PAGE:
Fitch Ratings has underscored the potential misconduct risk in the UK banking sector as the Financial Conduct Authority’s (FCA) investigation into motor finance loans issued between 2007 and 2021 sheds light on possible irregularities.

The FCA’s scrutiny, initiated due to a surge in customer complaints, has prompted concerns over the misconduct’s impact on UK banks, though Fitch suggests that the larger banks’ robust profitability may insulate them from significant remediation costs.

The FCA, having banned discretionary commissions in 2021, recently announced a review of historical commission arrangements in the motor finance market, sparking uncertainty about potential actions that may follow the regulatory review.

Fitch acknowledges the heightened uncertainty surrounding the probe’s outcomes but anticipates that any remediation costs, particularly for larger banks, are unlikely to have a substantial impact on their credit ratings, given their strong profitability.

The scale of potential remediation costs hinges on the FCA’s assessment of compensation, with the regulator yet to announce the compensation costs following its review.

Based on the FCA’s 2019 estimate of annual excess interest costs amounting to GBP 507 million, Fitch estimates that interest overpayments during the 14-year review period could exceed £7 billion.

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By GlobalData

However, the timeline for compensation remains unclear, as the FCA has extended the standard 8-week deadline for providing a final response to customer complaints until September 25, 2024.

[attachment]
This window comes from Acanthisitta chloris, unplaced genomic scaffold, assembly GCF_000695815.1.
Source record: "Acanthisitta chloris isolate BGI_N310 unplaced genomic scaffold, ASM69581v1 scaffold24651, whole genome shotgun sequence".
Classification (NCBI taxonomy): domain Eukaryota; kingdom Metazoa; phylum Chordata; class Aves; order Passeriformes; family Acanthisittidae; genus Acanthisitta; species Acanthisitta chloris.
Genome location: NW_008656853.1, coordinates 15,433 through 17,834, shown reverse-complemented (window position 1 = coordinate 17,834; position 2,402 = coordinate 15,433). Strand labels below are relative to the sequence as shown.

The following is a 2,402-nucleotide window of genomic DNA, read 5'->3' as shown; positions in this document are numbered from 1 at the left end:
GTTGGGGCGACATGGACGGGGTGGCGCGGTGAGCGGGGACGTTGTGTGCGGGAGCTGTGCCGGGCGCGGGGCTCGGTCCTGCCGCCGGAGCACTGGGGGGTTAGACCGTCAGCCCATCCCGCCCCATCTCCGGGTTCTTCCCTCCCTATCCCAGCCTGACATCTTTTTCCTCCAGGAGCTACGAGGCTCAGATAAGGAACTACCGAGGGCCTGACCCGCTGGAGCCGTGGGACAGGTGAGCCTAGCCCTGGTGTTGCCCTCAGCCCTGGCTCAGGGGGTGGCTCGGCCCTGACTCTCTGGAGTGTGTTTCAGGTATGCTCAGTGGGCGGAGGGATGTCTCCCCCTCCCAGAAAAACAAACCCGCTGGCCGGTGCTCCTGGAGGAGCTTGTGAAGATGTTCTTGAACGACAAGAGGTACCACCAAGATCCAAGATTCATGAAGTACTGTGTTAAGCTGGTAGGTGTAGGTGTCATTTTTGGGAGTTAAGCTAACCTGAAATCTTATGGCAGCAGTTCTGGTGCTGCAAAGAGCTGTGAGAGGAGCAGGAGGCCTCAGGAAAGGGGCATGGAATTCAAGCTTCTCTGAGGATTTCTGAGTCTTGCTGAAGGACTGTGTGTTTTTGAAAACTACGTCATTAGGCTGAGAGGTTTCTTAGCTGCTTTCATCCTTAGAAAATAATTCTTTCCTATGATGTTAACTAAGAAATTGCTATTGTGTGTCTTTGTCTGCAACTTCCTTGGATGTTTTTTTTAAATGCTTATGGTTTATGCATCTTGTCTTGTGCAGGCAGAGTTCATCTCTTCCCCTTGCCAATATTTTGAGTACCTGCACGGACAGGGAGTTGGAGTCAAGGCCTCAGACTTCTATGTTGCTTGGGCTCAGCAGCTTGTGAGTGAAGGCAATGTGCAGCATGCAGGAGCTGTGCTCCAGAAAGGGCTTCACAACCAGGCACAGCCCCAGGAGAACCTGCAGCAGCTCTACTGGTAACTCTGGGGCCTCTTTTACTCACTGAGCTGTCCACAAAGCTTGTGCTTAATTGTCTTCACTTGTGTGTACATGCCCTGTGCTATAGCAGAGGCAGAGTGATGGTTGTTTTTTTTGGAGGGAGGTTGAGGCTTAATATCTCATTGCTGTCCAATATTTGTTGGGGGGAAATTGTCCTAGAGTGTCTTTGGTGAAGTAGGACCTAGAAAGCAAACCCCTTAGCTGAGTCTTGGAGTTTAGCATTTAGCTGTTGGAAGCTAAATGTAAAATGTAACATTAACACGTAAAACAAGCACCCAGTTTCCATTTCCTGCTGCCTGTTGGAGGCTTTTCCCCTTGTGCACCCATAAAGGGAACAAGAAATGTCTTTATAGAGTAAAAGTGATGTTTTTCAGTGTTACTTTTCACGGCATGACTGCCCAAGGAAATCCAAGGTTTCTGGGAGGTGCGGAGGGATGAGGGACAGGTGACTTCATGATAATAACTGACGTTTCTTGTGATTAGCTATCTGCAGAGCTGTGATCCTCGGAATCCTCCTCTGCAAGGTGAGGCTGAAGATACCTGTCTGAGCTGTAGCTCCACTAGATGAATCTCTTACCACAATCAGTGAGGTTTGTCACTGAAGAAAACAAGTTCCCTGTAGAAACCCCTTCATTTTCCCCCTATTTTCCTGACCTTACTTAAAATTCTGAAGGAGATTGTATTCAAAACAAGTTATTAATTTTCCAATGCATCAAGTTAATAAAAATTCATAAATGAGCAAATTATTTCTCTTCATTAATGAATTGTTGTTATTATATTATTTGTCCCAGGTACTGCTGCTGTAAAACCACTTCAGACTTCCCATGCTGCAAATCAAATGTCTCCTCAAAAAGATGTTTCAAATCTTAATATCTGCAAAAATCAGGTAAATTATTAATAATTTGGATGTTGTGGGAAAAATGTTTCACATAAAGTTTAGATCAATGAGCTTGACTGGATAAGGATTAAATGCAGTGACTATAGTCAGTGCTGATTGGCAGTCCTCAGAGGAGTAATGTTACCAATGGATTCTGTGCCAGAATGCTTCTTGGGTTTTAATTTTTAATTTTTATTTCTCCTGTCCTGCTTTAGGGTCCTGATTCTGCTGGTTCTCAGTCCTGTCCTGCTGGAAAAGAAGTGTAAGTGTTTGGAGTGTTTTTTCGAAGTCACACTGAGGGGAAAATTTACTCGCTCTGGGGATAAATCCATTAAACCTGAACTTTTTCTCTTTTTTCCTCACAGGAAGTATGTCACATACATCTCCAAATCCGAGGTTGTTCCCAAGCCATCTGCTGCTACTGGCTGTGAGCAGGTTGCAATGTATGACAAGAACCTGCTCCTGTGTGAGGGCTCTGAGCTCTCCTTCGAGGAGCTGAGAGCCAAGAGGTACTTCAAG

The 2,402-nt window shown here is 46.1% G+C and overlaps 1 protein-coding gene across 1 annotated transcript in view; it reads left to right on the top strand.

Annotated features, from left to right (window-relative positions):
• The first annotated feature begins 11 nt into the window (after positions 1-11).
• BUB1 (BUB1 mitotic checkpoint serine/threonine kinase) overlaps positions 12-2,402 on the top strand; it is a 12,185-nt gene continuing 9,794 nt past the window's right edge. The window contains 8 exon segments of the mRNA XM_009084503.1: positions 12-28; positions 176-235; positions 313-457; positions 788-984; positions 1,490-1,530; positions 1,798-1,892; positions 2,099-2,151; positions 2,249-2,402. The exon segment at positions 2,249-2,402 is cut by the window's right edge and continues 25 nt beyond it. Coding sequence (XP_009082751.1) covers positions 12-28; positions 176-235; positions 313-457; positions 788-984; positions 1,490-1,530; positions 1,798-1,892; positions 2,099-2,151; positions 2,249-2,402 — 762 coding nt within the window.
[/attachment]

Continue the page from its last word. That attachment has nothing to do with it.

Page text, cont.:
Fitch acknowledges that while the scale of potential compensation costs may not rival the mis-selling of payment protection insurance, which surpassed GBP 50 billion, the investigation underscores the risk of misconduct leading to remediation costs that could impact UK banks’ earnings, influencing Fitch’s bank ratings.

Remediation costs are expected to vary among banks in Fitch’s portfolio, with larger motor finance lenders like Lloyds Banking Group and Santander UK Group Holdings providing 2% to 3% of their gross loans as motor finance loans at the end of 2021.

In contrast, Barclays ceased offering this financing in 2019. Investec Bank Plc had a moderate 4% of gross loans in motor finance at the end of 2021, while Close Brothers Group recorded a significantly higher 22%.

However, the diverse loan volumes and underwriting timing across banks during the review period will influence compensation cost calculations.

Potential pressure on bank ratings could emerge if remediation costs significantly impact earnings over an extended period, potentially straining capital ratios and hindering business growth prospects.

Despite the recent strengthening of UK banks’ profitability, supported by higher interest rates and controlled costs, the lingering risk of misconduct underscores the need for vigilance in the banking sector.

FCA’s intervention puts commission under the microscope